Matt Frei, the BBC's Washington correspondent, goes under the skin of the nation's capital to discover the paradox of the world's last remaining superpower; a city that represents a nation where 30 percent of its citizens believe in the Second Coming but where more money is spent on pornography than college education. Imagine a city so powerful that the weapons commanded from its ministries could obliterate the globe many times over and yet so vulnerable that it cannot prevent a seventeen year old boy from killing half a dozen of its inhabitants in a shooting spree that lasts for a whole month. A city so rich that it spends 150 million dollars a year on corporate lunches, dinners and fundraisers and yet so poor that its streets are frequently as potholed as those of any forgotten backwater in the developing world. A city that deploys more armed officers per square mile than any other in the world but has earned the title of being its country's murder capital. A city where 565 elected Congressmen and Senators are chased, charmed, cajoled and sometimes bribed by 35,000 registered lobbyists; where the most illustrious resident travels with a fleet of planes and a small army of body guards but where the mayor for 12 years was a convicted crack addict who believed that every law in his own country was racist, 'including the law of gravity'. A city that plays host to seventeen different spying agencies, employing 23,000 agents, none of whom were able to discover a plot that involved flying civilian airliners into buildings, even though the plotters had littered their path with clues. Hard to imagine? Welcome to Washington DC: the Rome of the 21st century. It is a place that inspires awe, revulsion or analysis but rarely affection. Every newspaper editor tells his new Washington correspondent to travel outside 'the Beltway', to get under the skin of the real America beyond the 495 Interstate that snakes the city with its glutinous flow of traffic all day long. But after almost six years in Washington, Matt Frei has realised that the key to understanding America lies within the walls of the diamond shaped District of Columbia. Key title / The paperback edition will be fully updated to cover the US presidential elections and their aftermath. / Published to coincide with the inauguration of the new US President / Matt Frei has been the BBC Washington correspondent since 2002 and is one Britain's most well respected foreign correspondents. He is also well known for reading the BBC1 6pm news bulletin / Matt Frei has won several awards for his journalism including the Amnesty International Asia Award in 1997 and 1998 for his reports on Vietnam and Indonesia, and a Royal Television Society International News Award for his reports of turmoil in East Timor.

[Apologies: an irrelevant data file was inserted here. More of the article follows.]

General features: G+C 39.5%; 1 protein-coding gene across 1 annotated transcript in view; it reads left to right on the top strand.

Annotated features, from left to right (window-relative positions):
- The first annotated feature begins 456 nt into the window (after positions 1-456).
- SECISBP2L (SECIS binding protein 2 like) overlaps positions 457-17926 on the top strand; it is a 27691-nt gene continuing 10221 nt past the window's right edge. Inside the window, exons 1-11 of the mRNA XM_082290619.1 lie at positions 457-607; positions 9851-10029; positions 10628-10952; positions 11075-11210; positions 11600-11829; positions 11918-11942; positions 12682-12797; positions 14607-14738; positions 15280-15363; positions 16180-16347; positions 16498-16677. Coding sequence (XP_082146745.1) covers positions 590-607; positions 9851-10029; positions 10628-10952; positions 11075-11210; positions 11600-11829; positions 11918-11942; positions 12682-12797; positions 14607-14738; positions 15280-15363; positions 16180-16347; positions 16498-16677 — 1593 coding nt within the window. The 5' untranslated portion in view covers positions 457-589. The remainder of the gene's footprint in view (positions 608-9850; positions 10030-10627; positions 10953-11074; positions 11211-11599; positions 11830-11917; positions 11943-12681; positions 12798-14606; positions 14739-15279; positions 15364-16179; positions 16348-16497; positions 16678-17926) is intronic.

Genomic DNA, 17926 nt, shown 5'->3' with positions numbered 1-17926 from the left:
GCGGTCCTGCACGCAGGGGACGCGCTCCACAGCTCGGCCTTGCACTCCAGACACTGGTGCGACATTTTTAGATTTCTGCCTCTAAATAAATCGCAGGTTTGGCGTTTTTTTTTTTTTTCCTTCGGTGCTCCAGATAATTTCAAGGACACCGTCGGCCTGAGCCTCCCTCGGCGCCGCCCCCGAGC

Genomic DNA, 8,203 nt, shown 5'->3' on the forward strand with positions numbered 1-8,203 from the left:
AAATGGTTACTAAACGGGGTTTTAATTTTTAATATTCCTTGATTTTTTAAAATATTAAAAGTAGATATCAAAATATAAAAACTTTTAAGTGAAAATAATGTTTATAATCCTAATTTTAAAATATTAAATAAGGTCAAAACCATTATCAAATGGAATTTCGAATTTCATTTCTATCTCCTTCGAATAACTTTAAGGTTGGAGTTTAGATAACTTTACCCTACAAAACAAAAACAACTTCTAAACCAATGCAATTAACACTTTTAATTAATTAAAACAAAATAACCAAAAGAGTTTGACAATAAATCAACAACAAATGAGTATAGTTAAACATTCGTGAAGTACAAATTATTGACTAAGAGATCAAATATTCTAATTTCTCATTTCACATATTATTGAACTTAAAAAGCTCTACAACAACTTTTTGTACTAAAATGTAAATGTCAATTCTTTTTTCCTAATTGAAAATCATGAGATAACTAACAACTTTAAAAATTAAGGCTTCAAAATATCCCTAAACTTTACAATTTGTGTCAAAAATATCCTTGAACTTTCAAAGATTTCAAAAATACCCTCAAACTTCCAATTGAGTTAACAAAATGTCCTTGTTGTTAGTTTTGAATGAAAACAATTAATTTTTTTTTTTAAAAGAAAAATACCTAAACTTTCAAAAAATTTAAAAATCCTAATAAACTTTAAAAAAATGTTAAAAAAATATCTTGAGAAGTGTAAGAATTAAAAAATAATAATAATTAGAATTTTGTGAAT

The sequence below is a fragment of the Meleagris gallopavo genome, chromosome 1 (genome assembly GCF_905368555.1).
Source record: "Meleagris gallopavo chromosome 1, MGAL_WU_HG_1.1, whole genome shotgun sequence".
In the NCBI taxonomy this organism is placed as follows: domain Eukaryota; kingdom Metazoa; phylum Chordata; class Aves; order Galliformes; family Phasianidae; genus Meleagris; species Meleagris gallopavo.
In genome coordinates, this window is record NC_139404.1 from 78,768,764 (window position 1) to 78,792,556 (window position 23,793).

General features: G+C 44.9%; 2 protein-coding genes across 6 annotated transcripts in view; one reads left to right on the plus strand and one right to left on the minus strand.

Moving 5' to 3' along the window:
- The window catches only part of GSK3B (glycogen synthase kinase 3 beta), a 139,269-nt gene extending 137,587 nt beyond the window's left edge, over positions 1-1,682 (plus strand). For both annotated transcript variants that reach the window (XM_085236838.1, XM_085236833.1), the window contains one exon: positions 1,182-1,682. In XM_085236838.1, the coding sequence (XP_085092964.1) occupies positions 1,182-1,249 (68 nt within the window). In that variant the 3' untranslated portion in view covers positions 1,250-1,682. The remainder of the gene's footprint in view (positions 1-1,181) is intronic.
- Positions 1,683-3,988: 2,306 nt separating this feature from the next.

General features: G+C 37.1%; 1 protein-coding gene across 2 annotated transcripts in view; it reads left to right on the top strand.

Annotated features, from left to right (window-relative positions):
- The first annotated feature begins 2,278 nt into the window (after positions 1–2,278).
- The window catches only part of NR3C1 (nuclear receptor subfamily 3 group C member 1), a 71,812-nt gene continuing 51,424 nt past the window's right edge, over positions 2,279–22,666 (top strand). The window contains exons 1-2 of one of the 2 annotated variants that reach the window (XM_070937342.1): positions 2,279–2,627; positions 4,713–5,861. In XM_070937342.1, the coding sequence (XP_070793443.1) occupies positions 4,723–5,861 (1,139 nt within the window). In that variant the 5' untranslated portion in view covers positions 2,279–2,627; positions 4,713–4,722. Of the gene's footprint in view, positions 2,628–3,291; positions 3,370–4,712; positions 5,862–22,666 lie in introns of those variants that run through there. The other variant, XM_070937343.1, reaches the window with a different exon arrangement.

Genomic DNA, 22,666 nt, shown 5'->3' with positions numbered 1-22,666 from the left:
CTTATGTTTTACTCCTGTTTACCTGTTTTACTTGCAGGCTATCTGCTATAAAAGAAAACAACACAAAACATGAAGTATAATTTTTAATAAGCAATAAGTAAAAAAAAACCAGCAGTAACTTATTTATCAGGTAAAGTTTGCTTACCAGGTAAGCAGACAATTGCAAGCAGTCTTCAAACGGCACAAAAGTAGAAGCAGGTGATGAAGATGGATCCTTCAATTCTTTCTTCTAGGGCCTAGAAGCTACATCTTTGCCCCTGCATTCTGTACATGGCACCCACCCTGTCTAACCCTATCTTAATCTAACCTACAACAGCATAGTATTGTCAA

Matt Frei has been the BBC's Washington correspondent since 2002. Prior to that he was the BBC's Asia correspondent based in Singapore, and in Hong Kong -- taking up his post just before the handover to China. From 1992 to 1996 he was BBC Southern Europe correspondent in Rome from where he covered events in Bosnia, North Africa and the Mafia. He has witnessed many dramatic events including the fall of Berlin Wall and reported on the intifada and the Gulf War as the London foreign affairs correspondent.
'The best correspondent of our generation.' Jon Snow 'If you are searching for a book to describe the current mood in America, look not further.You would expect Matt Frei to demonstrate his skill as a brilliant reporter, but "Only in America" is also surprisingly funny. He moves from high politics to daily life with an engaging confidence, and he almost convinced me that it is possible to understand what they are up to.' John Sergeant 'A first class guide to US politics in general, and Washington DC in particular.' Daily Mail 'An excellent, quirky guide to Washington life!it is also a memoir of America in the post 9/11 Dubya year. Frei has a felicitous turn of phrase and his observations are always insightful and sometimes extremely funny.' Sunday Express